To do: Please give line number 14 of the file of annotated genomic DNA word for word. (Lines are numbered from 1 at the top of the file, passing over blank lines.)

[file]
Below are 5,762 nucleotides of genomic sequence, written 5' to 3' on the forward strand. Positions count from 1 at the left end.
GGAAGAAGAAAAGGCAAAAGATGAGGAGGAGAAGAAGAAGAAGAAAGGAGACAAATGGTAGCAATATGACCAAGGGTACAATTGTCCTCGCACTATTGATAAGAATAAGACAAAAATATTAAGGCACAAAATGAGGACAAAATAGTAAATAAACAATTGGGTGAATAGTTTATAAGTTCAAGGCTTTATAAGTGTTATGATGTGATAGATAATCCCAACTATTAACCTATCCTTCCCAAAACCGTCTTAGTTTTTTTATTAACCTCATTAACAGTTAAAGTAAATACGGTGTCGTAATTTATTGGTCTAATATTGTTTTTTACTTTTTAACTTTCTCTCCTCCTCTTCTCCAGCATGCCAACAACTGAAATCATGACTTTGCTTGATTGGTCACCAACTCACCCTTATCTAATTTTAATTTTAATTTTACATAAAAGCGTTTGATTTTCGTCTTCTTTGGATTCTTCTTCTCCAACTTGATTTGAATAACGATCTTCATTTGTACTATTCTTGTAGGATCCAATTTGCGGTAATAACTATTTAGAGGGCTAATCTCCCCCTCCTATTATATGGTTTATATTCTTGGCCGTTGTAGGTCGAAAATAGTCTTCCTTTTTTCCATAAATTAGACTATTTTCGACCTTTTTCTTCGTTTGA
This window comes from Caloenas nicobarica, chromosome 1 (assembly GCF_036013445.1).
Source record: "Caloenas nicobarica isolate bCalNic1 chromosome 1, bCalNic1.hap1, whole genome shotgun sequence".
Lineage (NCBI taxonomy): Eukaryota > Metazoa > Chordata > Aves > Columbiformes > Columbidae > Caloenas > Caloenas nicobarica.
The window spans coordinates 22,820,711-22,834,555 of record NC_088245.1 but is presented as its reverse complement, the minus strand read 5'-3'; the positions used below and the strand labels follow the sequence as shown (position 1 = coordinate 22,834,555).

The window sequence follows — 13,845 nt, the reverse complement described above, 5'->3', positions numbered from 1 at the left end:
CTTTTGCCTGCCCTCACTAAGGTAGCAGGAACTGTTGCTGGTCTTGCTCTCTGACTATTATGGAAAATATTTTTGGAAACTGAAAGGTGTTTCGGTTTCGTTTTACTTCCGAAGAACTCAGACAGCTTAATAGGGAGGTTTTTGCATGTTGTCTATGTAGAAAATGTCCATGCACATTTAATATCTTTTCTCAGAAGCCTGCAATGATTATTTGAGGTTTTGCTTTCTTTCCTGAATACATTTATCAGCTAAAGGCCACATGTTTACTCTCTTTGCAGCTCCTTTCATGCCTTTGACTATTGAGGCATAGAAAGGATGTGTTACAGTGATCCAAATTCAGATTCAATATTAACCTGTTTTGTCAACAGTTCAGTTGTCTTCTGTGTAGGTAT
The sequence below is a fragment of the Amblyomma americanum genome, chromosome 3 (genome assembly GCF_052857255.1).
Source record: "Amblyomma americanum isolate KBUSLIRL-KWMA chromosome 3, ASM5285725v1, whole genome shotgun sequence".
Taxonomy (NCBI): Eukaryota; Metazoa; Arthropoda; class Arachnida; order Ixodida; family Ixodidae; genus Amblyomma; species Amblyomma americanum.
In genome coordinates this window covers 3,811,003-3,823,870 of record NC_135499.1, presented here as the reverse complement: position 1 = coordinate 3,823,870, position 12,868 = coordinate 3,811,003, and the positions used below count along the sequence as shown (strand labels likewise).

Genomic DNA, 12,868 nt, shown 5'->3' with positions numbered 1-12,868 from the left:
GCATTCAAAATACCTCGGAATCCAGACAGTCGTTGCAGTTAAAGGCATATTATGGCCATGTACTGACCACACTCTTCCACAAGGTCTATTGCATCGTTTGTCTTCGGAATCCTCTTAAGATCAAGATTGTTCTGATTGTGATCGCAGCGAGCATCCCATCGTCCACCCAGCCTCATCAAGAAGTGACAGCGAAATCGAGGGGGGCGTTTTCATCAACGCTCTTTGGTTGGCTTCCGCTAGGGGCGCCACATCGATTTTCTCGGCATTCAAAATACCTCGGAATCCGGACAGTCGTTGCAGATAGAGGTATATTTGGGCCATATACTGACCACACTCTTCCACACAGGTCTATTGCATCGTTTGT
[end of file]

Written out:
GCATTCAAAATACCTCGGAATCCAGACAGTCGTTGCAGTTAAAGGCATATTATGGCCATGTACTGACCACACTCTTCCACAAGGTCTATTGCATCGTTTGTCTTCGGAATCCTCTTAAGATCAAGATTGTTCTGATTGTGATCGCAGCGAGCATCCCATCGTCCACCCAGCCTCATCAAGAAGTGACAGCGAAATCGAGGGGGGCGTTTTCATCAACGCTCTTTGGTTGGCTTCCGCTAGGGGCGCCACATCGATTTTCTCGGCATTCAAAATACCTCGGAATCCGGACAGTCGTTGCAGATAGAGGTATATTTGGGCCATATACTGACCACACTCTTCCACACAGGTCTATTGCATCGTTTGT